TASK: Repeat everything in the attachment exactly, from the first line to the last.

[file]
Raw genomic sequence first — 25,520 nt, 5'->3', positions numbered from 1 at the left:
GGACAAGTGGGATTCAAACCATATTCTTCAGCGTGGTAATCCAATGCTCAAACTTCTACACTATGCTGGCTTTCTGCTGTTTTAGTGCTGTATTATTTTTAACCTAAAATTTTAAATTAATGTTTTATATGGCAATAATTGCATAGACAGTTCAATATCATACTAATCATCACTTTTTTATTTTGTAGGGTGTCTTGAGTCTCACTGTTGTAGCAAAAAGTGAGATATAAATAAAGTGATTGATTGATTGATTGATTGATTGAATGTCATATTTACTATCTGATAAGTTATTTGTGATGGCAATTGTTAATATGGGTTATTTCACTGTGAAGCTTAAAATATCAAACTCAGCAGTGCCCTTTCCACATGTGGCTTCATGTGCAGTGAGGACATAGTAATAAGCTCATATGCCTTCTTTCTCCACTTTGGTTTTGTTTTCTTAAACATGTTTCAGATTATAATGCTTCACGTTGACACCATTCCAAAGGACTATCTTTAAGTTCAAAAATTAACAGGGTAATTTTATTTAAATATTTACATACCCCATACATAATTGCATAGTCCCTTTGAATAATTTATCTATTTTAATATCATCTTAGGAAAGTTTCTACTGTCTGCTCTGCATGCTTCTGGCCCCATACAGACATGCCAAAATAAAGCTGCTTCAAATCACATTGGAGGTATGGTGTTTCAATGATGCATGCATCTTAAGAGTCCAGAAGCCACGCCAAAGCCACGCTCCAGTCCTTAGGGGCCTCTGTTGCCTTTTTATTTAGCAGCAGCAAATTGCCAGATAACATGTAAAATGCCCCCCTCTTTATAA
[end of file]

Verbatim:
Raw genomic sequence first — 25,520 nt, 5'->3', positions numbered from 1 at the left:
GGACAAGTGGGATTCAAACCATATTCTTCAGCGTGGTAATCCAATGCTCAAACTTCTACACTATGCTGGCTTTCTGCTGTTTTAGTGCTGTATTATTTTTAACCTAAAATTTTAAATTAATGTTTTATATGGCAATAATTGCATAGACAGTTCAATATCATACTAATCATCACTTTTTTATTTTGTAGGGTGTCTTGAGTCTCACTGTTGTAGCAAAAAGTGAGATATAAATAAAGTGATTGATTGATTGATTGATTGATTGAATGTCATATTTACTATCTGATAAGTTATTTGTGATGGCAATTGTTAATATGGGTTATTTCACTGTGAAGCTTAAAATATCAAACTCAGCAGTGCCCTTTCCACATGTGGCTTCATGTGCAGTGAGGACATAGTAATAAGCTCATATGCCTTCTTTCTCCACTTTGGTTTTGTTTTCTTAAACATGTTTCAGATTATAATGCTTCACGTTGACACCATTCCAAAGGACTATCTTTAAGTTCAAAAATTAACAGGGTAATTTTATTTAAATATTTACATACCCCATACATAATTGCATAGTCCCTTTGAATAATTTATCTATTTTAATATCATCTTAGGAAAGTTTCTACTGTCTGCTCTGCATGCTTCTGGCCCCATACAGACATGCCAAAATAAAGCTGCTTCAAATCACATTGGAGGTATGGTGTTTCAATGATGCATGCATCTTAAGAGTCCAGAAGCCACGCCAAAGCCACGCTCCAGTCCTTAGGGGCCTCTGTTGCCTTTTTATTTAGCAGCAGCAAATTGCCAGATAACATGTAAAATGCCCCCCTCTTTATAA